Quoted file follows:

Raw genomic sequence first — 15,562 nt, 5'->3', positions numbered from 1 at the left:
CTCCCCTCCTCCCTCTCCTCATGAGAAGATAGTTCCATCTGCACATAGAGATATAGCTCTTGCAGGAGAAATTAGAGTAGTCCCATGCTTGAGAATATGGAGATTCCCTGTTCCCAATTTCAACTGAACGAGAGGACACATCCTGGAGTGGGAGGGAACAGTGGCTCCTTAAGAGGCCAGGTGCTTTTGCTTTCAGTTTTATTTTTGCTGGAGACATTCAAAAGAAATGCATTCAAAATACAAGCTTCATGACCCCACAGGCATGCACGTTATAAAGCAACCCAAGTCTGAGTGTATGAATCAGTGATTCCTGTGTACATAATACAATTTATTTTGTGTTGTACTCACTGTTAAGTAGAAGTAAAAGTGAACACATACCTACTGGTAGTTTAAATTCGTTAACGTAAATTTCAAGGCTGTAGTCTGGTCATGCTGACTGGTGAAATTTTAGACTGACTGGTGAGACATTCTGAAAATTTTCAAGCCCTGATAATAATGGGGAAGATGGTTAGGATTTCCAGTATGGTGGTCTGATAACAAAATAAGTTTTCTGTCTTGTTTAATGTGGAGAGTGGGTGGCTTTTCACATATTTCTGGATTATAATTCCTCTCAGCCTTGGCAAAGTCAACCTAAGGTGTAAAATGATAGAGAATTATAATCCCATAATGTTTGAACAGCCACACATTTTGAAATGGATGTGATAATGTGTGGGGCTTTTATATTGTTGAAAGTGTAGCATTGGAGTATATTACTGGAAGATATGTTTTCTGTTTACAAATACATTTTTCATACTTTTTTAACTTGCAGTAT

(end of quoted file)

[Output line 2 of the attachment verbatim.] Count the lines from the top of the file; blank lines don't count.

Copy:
CTCCCCTCCTCCCTCTCCTCATGAGAAGATAGTTCCATCTGCACATAGAGATATAGCTCTTGCAGGAGAAATTAGAGTAGTCCCATGCTTGAGAATATGGAGATTCCCTGTTCCCAATTTCAACTGAACGAGAGGACACATCCTGGAGTGGGAGGGAACAGTGGCTCCTTAAGAGGCCAGGTGCTTTTGCTTTCAGTTTTATTTTTGCTGGAGACATTCAAAAGAAATGCATTCAAAATACAAGCTTCATGACCCCACAGGCATGCACGTTATAAAGCAACCCAAGTCTGAGTGTATGAATCAGTGATTCCTGTGTACATAATACAATTTATTTTGTGTTGTACTCACTGTTAAGTAGAAGTAAAAGTGAACACATACCTACTGGTAGTTTAAATTCGTTAACGTAAATTTCAAGGCTGTAGTCTGGTCATGCTGACTGGTGAAATTTTAGACTGACTGGTGAGACATTCTGAAAATTTTCAAGCCCTGATAATAATGGGGAAGATGGTTAGGATTTCCAGTATGGTGGTCTGATAACAAAATAAGTTTTCTGTCTTGTTTAATGTGGAGAGTGGGTGGCTTTTCACATATTTCTGGATTATAATTCCTCTCAGCCTTGGCAAAGTCAACCTAAGGTGTAAAATGATAGAGAATTATAATCCCATAATGTTTGAACAGCCACACATTTTGAAATGGATGTGATAATGTGTGGGGCTTTTATATTGTTGAAAGTGTAGCATTGGAGTATATTACTGGAAGATATGTTTTCTGTTTACAAATACATTTTTCATACTTTTTTAACTTGCAGTAT